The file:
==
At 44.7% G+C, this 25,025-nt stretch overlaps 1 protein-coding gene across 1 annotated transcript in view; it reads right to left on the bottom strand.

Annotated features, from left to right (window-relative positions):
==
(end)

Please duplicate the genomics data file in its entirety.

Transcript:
At 44.7% G+C, this 25,025-nt stretch overlaps 1 protein-coding gene across 1 annotated transcript in view; it reads right to left on the bottom strand.

Annotated features, from left to right (window-relative positions):